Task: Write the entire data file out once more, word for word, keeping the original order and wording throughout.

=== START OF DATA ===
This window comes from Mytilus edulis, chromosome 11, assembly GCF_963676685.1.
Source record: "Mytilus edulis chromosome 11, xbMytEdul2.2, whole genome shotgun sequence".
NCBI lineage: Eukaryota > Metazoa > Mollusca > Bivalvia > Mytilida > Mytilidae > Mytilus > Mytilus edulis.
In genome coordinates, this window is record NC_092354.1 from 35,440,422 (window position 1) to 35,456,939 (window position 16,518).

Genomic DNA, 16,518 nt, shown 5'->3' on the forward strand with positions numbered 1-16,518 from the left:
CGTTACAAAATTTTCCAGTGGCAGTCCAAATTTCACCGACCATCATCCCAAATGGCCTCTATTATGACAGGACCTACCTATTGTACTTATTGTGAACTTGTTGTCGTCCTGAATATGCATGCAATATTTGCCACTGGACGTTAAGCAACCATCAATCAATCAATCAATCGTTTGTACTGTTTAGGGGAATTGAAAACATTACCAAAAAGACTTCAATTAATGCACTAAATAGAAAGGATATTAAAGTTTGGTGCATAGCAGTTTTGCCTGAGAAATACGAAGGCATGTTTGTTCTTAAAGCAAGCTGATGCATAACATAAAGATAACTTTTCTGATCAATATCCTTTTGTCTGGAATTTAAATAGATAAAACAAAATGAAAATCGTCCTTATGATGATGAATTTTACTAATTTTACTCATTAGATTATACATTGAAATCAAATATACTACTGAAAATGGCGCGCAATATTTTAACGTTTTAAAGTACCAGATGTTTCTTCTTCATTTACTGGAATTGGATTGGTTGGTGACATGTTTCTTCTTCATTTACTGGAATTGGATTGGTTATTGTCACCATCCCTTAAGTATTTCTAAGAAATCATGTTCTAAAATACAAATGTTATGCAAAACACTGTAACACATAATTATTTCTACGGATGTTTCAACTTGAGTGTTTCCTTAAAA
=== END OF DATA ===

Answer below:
This window comes from Mytilus edulis, chromosome 11, assembly GCF_963676685.1.
Source record: "Mytilus edulis chromosome 11, xbMytEdul2.2, whole genome shotgun sequence".
NCBI lineage: Eukaryota > Metazoa > Mollusca > Bivalvia > Mytilida > Mytilidae > Mytilus > Mytilus edulis.
In genome coordinates, this window is record NC_092354.1 from 35,440,422 (window position 1) to 35,456,939 (window position 16,518).

Genomic DNA, 16,518 nt, shown 5'->3' on the forward strand with positions numbered 1-16,518 from the left:
CGTTACAAAATTTTCCAGTGGCAGTCCAAATTTCACCGACCATCATCCCAAATGGCCTCTATTATGACAGGACCTACCTATTGTACTTATTGTGAACTTGTTGTCGTCCTGAATATGCATGCAATATTTGCCACTGGACGTTAAGCAACCATCAATCAATCAATCAATCGTTTGTACTGTTTAGGGGAATTGAAAACATTACCAAAAAGACTTCAATTAATGCACTAAATAGAAAGGATATTAAAGTTTGGTGCATAGCAGTTTTGCCTGAGAAATACGAAGGCATGTTTGTTCTTAAAGCAAGCTGATGCATAACATAAAGATAACTTTTCTGATCAATATCCTTTTGTCTGGAATTTAAATAGATAAAACAAAATGAAAATCGTCCTTATGATGATGAATTTTACTAATTTTACTCATTAGATTATACATTGAAATCAAATATACTACTGAAAATGGCGCGCAATATTTTAACGTTTTAAAGTACCAGATGTTTCTTCTTCATTTACTGGAATTGGATTGGTTGGTGACATGTTTCTTCTTCATTTACTGGAATTGGATTGGTTATTGTCACCATCCCTTAAGTATTTCTAAGAAATCATGTTCTAAAATACAAATGTTATGCAAAACACTGTAACACATAATTATTTCTACGGATGTTTCAACTTGAGTGTTTCCTTAAAA